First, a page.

The Dimensions Of Team Membership Essay

1824 words - 8 pages

Introduction
Desire for control, tolerance for change, wanting direction, not wanting conflict, getting along with team members and working together towards a common goal are a few of the items that will be discussed in this paper. Knowing your teammates learning style helps to decrease the time it takes to form team norms. Understanding your leadership style in various task and relationship oriented situations and how you handle conflict in are a few other topics discussed. Identifying within all of the mentioned behavior theories assist in developing a high performance team.
Analysis
Tolerance for Ambiguity
Up until six years ago, my tolerance for change and not being in control was half of what it is today. Life has a funny way taking control and teaching you to be more tolerant and patient. My tolerance of ambiguity score is 48 which is high compared to my classmates, and I find that hard to believe. In a situation where I need to make a decision, I am not tolerant of the unknown or frequent changes in the situation. When I am focused and on task, I become irritated with interruption. Before I start a project, I want all the information in front of me, especially the end goal. Based on the handout given in class, these examples are of a person with high intolerance for ambiguity; so why is my score at the higher end of my classmates? I have not experienced this dimension as it relates to the team or the class assignments, but it will be interesting to see how my need for control will affect my team’s performance, if at all. Looking back to my former job, I can see the different personalities at play and guess who would have scored high and who would have scored low. I always assumed it was a matter of being outgoing, not carrying extra baggage, or the level of individual workload.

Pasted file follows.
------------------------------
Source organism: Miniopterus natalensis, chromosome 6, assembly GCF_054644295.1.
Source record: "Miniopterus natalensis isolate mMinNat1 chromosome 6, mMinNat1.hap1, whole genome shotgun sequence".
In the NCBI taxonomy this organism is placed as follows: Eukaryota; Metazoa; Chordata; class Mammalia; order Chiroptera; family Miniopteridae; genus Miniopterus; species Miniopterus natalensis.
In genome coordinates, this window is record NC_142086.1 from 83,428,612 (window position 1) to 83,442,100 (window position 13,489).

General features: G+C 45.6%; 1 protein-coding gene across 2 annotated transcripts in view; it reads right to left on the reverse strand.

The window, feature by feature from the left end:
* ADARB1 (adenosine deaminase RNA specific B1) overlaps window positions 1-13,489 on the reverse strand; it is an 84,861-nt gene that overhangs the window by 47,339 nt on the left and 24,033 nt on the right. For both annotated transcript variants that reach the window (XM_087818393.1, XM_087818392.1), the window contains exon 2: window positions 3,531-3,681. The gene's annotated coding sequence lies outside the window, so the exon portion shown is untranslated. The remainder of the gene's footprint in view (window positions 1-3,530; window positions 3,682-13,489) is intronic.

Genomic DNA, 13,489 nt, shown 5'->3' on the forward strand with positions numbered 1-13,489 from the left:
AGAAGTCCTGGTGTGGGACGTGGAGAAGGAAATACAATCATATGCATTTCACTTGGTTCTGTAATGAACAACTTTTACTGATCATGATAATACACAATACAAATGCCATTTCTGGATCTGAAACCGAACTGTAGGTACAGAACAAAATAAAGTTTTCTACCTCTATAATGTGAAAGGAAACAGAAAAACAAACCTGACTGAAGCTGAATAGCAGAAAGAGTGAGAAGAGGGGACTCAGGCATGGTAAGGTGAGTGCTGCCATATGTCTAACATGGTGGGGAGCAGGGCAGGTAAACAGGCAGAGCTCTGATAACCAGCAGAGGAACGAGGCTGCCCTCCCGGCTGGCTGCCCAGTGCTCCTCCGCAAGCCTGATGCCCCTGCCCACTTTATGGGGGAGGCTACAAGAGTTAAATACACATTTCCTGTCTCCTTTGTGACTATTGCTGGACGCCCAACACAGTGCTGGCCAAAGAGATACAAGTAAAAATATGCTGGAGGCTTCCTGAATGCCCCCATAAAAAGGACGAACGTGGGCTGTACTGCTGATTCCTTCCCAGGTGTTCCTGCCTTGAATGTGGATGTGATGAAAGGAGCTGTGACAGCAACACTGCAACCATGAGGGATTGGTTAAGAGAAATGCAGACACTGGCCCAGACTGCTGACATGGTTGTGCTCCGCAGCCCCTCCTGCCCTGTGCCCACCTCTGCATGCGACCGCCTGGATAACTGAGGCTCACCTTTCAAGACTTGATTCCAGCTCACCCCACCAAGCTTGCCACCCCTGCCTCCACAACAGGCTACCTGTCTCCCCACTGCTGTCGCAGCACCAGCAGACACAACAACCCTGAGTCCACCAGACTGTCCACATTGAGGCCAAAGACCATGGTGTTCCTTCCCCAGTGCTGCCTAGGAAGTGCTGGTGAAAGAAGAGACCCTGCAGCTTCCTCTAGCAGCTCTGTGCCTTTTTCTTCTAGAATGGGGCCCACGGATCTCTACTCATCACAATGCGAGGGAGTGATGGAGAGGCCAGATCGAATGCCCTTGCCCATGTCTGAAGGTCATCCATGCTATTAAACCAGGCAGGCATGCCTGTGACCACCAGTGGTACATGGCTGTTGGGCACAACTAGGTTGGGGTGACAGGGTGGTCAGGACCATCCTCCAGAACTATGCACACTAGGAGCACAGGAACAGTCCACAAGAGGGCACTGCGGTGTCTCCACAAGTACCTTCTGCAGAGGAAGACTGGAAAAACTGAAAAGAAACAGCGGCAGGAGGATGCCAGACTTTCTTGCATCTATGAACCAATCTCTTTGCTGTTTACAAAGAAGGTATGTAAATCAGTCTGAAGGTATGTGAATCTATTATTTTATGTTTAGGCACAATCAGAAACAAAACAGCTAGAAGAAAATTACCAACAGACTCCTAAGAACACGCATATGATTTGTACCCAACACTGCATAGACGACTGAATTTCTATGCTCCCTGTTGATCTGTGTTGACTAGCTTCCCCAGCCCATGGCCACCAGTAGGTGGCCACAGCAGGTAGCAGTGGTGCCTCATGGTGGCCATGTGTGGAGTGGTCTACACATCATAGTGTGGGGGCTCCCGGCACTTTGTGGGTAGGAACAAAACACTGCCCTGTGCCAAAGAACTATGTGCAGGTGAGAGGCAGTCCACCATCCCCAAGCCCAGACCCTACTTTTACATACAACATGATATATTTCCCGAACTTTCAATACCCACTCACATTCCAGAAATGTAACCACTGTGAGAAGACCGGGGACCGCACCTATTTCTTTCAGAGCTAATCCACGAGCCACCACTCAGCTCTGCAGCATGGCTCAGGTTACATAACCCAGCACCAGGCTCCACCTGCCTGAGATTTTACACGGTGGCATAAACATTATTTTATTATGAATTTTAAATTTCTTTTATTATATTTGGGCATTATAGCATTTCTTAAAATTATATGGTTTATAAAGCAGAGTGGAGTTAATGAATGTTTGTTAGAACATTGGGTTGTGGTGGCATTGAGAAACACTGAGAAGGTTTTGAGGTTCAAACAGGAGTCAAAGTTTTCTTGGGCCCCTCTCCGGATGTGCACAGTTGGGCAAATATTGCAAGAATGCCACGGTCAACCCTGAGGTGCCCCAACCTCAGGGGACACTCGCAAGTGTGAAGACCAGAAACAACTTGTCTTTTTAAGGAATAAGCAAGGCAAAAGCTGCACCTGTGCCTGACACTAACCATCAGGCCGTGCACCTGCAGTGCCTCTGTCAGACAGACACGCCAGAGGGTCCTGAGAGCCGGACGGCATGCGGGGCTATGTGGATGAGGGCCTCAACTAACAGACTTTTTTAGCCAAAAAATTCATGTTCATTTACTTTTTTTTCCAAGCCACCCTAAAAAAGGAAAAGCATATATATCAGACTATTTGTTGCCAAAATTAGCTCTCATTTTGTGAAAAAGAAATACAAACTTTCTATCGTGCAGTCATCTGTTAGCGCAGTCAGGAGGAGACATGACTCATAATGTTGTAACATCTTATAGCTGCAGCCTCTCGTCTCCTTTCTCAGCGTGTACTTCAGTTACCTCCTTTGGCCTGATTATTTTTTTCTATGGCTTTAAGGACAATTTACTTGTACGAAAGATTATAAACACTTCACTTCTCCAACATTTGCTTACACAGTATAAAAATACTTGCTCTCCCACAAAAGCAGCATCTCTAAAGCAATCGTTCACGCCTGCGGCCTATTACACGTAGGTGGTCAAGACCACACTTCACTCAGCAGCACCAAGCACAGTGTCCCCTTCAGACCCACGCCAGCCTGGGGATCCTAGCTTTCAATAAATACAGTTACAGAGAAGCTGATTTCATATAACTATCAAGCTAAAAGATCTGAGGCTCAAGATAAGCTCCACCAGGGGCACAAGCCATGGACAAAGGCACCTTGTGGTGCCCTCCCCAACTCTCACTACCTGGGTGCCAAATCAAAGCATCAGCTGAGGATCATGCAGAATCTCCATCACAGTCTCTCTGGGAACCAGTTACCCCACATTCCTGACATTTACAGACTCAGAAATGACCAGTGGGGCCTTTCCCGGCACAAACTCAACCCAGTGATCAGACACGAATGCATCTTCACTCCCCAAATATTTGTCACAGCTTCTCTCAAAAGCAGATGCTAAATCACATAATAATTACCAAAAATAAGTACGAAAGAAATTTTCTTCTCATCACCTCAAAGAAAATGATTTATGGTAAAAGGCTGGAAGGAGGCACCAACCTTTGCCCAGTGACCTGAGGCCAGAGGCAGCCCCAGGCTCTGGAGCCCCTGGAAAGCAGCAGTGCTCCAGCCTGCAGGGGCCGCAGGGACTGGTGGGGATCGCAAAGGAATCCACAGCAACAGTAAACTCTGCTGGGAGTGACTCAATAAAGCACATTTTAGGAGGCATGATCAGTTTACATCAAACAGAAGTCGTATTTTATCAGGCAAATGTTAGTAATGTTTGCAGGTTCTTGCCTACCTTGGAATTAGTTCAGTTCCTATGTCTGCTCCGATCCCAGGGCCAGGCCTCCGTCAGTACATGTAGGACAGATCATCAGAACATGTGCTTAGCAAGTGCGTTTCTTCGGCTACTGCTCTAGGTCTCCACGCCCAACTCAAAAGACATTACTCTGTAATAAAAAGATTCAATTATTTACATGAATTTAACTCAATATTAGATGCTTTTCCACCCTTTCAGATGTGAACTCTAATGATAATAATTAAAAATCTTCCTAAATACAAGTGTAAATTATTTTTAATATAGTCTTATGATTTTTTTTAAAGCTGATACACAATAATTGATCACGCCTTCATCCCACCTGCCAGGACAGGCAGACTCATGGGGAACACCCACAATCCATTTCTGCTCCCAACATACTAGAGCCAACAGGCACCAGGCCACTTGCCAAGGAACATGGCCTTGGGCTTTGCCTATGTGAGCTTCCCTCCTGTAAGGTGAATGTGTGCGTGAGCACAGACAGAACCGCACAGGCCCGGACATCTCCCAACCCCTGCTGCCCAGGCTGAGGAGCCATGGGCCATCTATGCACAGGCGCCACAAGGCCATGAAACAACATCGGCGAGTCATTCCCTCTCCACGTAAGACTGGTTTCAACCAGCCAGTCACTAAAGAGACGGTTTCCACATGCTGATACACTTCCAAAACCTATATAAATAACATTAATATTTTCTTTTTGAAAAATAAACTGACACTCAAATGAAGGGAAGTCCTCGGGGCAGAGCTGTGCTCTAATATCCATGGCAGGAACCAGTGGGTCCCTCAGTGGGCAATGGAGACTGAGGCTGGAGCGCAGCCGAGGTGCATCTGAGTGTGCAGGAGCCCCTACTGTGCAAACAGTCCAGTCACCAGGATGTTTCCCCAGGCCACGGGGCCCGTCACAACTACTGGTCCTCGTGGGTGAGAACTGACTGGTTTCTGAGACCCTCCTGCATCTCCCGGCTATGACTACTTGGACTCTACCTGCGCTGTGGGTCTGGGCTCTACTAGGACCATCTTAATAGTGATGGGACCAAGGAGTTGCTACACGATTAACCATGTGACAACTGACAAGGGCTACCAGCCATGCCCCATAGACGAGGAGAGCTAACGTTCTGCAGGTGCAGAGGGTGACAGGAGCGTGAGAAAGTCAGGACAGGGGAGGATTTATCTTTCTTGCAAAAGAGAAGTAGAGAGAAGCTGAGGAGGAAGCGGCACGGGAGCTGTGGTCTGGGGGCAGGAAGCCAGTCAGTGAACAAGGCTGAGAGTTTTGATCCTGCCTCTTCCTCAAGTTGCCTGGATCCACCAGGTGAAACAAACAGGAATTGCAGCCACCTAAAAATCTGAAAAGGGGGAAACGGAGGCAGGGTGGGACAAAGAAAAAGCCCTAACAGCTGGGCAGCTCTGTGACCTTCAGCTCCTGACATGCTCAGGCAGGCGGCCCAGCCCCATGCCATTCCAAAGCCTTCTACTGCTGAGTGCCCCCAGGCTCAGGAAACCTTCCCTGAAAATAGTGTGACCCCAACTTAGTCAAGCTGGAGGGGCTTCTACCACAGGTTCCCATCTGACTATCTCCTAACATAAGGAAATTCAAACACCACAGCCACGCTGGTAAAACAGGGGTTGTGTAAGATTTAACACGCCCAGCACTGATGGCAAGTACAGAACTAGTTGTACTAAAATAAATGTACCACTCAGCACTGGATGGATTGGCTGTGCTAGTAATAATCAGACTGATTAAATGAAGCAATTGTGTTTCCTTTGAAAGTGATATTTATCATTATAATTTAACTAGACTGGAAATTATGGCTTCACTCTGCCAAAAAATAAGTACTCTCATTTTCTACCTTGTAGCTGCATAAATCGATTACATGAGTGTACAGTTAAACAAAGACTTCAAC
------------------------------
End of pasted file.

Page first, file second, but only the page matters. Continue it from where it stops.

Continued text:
Dominant Reactions to Dissonance
According to Webster, dissonance is defined as: inconsistency between the beliefs one holds or between one’s actions and one’s beliefs (Dissonance, 1983). Cognitive dissonance is the term used to define the experience that may occur when we expect one thing and we something else happens (Bright, 2011). Bion documented three behaviors that occur during dissonance as; (1) dependence, (2) fight-flight, and (3) pairing (Bright, 2011). Dependence in a group is seen as members blaming someone or something else for their awkward feeling and either becoming dysfunctional when the group becomes overly dependent on members, or having a positive outcome if the group comes together and rallies to succeed (Bright, 2011). I experienced both sides of dependence when my former employer made major changes to the leadership of the organization. The leader that was put in place was rarely there and had a separate agenda from the organization. At first a few of us banded together to keep things at status quo, but after a while we gave up and I became emotionally detached from the organization.
Fight-flight behavior is...

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